HP OfficeJet 150 mobile multifunction printer
HP OfficeJet 150 mobile all-in-one printer
The low-profile printer-mechanism design that had taken place for the HP Envy printers had been extended to the HP OfficeJet 150 mobile multifunction printer which was reviewed on HomeNetworking01.info. In the same compact chassis that you would expect for a battery-operated mobile printer, you were able a unit that integrated a sheet-feed scanner as well as the printer, allowing you to scan documents in to your laptop computer or make a quick copy of an A4 document.
What I see of these printers is that HP and Brother are working towards printer designs that break from the norm and provide quicker output, increased document-handling flexibility or an ability to improve the device’s industrial design.
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I am reviewing the Seagate GoFlex Home network-attached storage system which I had first seen in action at the Australian Audio and AV Show at the Melbourne Marriott Hotel. Here, this unit was working as a DLNA media server for a small network that was to feed music to a Naim ND5 network media adaptor component.
Now, due to my WD MyBook World Edition network-attached-storage becoming full, I had wishlisted a network-attached storage device as a birthday gift and received this unit as a gift.
Prices (may change as you seek better deals)
|3Tb hard disk
|2Tb hard disk
|1Tb hard disk
||Consumer Network Attached Storage
||1 detachable hard disk
||USB or similar connection to connect directly to a host
|USB Device Connection
||Type x quantity
|UPnP Internet Gateway Control
|Features and Protocols
|SMB / CIFS
||DLNA / iTunes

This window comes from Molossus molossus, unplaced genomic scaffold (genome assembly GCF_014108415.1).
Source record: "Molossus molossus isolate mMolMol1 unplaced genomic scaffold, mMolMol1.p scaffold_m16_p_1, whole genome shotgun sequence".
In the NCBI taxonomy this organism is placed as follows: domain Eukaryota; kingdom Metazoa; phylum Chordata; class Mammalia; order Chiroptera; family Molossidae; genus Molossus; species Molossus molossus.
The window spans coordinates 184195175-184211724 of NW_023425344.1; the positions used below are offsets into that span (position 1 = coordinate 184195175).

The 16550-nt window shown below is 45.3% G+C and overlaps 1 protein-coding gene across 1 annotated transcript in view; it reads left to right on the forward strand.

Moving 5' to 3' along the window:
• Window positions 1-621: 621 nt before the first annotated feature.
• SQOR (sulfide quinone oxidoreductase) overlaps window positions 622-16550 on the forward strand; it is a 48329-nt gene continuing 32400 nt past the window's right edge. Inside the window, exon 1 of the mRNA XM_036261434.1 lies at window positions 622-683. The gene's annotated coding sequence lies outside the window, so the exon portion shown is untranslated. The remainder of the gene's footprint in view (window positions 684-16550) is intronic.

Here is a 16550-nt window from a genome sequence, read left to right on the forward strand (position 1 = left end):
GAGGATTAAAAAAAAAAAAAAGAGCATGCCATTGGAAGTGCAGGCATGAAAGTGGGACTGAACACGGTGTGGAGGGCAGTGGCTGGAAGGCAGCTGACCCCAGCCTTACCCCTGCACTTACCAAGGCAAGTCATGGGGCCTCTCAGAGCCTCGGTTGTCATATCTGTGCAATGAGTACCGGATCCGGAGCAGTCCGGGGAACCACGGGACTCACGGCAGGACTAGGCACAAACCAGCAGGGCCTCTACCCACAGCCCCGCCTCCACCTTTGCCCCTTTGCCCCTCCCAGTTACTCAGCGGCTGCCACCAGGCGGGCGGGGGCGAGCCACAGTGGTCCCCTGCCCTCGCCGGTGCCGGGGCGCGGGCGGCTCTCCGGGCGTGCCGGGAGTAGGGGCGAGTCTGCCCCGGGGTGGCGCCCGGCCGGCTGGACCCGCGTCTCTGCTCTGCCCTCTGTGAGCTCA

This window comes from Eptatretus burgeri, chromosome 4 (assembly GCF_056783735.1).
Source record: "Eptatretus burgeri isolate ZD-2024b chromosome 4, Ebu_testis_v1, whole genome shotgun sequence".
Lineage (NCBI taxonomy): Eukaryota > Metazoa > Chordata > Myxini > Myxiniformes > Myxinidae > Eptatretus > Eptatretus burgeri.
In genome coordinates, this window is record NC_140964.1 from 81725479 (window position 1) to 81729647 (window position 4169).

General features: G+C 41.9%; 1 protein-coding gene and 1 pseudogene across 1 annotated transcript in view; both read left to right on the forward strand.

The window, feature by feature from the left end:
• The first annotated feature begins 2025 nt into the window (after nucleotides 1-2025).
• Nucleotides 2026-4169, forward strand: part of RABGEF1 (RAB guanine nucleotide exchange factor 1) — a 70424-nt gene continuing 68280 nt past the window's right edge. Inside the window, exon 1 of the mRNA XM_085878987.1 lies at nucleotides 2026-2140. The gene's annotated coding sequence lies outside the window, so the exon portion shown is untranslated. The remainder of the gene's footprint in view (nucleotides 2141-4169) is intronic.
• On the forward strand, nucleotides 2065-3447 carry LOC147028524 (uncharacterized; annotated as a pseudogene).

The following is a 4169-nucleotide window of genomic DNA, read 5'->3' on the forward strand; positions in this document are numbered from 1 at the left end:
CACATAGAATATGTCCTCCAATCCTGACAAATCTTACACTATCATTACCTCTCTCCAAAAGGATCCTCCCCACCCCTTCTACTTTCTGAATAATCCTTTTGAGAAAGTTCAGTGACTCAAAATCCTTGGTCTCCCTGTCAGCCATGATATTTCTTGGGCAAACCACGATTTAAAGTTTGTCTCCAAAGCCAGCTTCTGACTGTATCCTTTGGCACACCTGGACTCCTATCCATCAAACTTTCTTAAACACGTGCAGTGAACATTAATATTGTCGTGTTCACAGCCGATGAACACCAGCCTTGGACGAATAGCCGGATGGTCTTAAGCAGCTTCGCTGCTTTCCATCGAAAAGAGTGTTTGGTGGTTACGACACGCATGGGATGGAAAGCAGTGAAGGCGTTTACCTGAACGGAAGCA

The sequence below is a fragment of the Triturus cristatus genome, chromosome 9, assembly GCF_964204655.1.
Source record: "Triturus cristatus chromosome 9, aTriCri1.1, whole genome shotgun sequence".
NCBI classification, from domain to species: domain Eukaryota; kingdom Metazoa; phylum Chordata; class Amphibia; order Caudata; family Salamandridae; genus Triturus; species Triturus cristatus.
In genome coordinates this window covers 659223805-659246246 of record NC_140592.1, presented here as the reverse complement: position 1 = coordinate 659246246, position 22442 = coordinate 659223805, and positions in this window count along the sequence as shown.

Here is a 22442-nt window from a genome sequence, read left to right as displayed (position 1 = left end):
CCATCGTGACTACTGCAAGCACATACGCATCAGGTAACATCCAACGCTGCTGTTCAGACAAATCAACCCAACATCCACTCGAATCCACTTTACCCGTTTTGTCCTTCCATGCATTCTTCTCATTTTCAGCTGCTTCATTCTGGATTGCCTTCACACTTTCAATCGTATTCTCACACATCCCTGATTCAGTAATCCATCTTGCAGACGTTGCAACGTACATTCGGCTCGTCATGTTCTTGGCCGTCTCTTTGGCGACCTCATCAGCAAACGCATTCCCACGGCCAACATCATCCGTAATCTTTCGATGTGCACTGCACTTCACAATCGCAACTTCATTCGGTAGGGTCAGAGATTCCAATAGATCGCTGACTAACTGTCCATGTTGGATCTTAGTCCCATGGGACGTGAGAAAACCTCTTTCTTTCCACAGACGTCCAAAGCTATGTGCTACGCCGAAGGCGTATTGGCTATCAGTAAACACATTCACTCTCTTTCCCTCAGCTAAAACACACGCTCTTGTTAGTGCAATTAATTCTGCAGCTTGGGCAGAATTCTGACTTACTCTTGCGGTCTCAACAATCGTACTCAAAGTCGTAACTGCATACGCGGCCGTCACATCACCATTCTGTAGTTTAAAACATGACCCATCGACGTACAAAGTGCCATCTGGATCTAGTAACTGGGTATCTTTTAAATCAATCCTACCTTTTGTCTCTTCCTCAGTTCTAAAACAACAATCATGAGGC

|Remote NAS Sync
The Network-Attached Storage System itself
The Seagate GoFlex removable hard disk module
The Seagate GoFlex Home network-attached storage system is based around Seagate’s “GoFlex” detachable hard disk setup. Here, the hard disk is housed in a module that clips on to a connectivity base. This could allow people who have the smaller-capacity units to upgrade to larger-capacity variants by purchasing the larger-capacity disks. Similarly, one can easily replace a failed or damaged disk unit by buying the replacement GoFlex module and clipping it on to the base.
The base that connects to the power and home network – USB, Gigabit Ethernet and power
Like most consumer NAS units, the Seagate GoFlex Home can be difficult to set up without the use of the software that comes on a supplied CD. This is although you can discover the NAS using the UPnP abilities in Windows XP onwards so you can get to the setup screen. The CD-supplied “Seagate Dashboard” software hasn’t been updated for Windows 8, so anyone running that software on this operating system will get an error message to that effect.
I was still able to work through the setup routine using the NAS unit’s Web interface but the Seagate required you to determine its own login parameters and couldn’t learn any existing login parameters that existed for other NAS units or network shares on the operating environment.
Where the hard disk module drops in to the base
The only time you can create a distinct identifier is through the setup process. This is reflected in the NetBIOS / SMV network name that is visible in the Network View for Windows. It is also reflected in the DLNA server list as <Network_Name>:UPNP-AV. Personally I would like to see this made available in the management menu so you can get the name right especially if you have multiple GoFlex Home or GoFlex Net devices on the same network.
The Seagate GoFlex Home uses the SMB / CIFS (Samba) method of sharing its disk resources which is expected as a standard with Windows, MacOS X and Linux.
For backing up your computers, there is the supplied Memeo backup software. But you can use your operating system’s backup software like Apple’s Time Machine or the Windows Backup for this task.
The supplied DLNA Media Server abilities have it that the media library is indexed by the date or the folders. There is the ability to have the DLNA server share particular folders in the Public tree which can be good for funnelling what appears on your Smart TV. This setup can improve the library-aggregation performance and reduce the number of confusing “non-media” files appearing in your media list that appears on that smart TV.